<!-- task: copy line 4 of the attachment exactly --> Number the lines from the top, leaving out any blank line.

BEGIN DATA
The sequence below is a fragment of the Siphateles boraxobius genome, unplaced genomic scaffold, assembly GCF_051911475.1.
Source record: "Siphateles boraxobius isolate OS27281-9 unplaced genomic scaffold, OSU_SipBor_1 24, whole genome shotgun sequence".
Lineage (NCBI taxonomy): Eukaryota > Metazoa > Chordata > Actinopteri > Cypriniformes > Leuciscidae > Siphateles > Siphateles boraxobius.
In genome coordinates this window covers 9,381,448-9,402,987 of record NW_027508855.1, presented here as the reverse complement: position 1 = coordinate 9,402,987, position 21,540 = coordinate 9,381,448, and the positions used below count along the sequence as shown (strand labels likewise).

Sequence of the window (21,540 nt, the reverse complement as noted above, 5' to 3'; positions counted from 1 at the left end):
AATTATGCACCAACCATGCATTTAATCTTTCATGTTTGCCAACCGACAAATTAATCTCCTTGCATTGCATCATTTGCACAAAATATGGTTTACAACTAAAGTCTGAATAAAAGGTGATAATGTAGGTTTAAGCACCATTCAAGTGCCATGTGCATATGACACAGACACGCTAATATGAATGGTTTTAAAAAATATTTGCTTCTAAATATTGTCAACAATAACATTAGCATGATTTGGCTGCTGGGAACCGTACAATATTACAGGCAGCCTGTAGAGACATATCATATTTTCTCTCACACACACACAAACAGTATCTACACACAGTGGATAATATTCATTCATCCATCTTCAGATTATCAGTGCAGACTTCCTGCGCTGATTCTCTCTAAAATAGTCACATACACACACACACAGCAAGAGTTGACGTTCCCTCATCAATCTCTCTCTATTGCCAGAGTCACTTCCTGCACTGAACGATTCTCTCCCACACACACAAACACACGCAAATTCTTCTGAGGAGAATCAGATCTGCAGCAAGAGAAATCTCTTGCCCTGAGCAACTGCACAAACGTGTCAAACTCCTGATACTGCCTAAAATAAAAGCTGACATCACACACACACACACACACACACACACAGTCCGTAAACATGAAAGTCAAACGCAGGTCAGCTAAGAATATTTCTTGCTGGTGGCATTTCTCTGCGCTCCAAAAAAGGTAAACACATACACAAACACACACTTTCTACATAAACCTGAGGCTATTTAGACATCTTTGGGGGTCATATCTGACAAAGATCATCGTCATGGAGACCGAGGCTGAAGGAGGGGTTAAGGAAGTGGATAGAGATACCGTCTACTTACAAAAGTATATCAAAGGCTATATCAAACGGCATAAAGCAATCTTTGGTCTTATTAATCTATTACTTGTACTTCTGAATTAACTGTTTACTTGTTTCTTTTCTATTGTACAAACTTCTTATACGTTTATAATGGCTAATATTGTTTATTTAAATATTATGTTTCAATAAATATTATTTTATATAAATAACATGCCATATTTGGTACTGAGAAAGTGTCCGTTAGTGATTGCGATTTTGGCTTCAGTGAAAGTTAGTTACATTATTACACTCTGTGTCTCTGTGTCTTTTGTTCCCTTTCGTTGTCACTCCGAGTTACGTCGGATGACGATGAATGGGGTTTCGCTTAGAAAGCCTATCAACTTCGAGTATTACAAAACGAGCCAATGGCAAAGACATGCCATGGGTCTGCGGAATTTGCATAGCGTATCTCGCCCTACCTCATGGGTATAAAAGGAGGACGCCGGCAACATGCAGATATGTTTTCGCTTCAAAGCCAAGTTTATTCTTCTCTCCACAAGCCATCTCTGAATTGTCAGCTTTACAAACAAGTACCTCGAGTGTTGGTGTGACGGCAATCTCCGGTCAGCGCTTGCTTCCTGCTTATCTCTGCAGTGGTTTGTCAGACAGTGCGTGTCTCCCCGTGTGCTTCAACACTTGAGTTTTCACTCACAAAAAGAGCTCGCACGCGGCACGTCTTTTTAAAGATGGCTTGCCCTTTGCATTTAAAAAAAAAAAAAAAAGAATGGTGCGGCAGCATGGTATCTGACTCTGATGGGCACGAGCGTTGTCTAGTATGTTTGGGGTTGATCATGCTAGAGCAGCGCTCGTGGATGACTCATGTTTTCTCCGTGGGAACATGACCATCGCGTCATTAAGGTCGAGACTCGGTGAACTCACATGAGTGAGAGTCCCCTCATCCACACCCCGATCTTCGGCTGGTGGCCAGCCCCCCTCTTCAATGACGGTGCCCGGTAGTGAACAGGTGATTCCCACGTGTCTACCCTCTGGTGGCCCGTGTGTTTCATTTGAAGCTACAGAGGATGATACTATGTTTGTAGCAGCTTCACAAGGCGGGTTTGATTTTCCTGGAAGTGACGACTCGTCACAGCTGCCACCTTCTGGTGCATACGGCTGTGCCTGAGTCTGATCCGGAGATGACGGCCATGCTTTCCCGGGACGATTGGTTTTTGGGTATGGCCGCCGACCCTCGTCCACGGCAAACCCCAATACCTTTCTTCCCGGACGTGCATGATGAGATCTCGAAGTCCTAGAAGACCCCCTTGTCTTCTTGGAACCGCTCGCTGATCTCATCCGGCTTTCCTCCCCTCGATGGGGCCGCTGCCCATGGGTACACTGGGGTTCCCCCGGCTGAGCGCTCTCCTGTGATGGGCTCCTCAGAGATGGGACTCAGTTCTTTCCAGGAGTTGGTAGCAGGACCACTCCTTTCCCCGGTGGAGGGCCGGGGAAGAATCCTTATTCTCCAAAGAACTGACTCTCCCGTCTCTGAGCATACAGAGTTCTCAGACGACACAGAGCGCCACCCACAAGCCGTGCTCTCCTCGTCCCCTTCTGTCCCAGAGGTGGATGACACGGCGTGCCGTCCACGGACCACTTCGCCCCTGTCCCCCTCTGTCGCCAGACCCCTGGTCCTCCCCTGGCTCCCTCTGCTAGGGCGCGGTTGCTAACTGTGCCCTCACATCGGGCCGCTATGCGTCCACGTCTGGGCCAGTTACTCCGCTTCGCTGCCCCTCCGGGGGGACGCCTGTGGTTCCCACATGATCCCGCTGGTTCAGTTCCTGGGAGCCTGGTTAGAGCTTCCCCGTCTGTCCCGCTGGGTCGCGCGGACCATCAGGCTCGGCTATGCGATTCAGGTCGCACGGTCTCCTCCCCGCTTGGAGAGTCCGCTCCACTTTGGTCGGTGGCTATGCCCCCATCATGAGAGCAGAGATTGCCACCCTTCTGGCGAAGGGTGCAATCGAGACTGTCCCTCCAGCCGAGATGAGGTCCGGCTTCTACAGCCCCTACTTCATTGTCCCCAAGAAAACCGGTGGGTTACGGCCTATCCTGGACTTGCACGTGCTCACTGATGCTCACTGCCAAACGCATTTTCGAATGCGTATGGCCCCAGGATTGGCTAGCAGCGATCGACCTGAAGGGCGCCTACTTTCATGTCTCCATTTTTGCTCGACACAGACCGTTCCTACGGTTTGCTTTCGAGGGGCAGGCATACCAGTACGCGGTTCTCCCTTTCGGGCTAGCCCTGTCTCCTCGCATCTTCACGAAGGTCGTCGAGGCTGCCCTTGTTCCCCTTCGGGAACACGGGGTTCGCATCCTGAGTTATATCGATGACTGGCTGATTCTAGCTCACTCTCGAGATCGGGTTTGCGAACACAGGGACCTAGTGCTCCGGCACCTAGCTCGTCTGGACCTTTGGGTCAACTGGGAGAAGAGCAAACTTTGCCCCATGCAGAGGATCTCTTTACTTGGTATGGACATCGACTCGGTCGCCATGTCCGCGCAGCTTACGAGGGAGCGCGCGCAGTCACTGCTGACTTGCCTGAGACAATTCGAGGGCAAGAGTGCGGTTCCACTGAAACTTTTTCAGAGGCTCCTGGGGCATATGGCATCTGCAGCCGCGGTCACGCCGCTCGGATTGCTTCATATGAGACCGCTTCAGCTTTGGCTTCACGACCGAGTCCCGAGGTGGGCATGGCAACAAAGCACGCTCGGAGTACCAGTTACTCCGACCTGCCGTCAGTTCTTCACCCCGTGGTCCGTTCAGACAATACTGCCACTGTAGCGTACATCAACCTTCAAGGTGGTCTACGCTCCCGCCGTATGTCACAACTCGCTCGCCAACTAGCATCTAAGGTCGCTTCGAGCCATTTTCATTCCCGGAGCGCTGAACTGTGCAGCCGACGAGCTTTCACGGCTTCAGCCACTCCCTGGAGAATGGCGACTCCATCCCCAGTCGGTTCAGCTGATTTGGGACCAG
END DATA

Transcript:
In genome coordinates this window covers 9,381,448-9,402,987 of record NW_027508855.1, presented here as the reverse complement: position 1 = coordinate 9,402,987, position 21,540 = coordinate 9,381,448, and the positions used below count along the sequence as shown (strand labels likewise).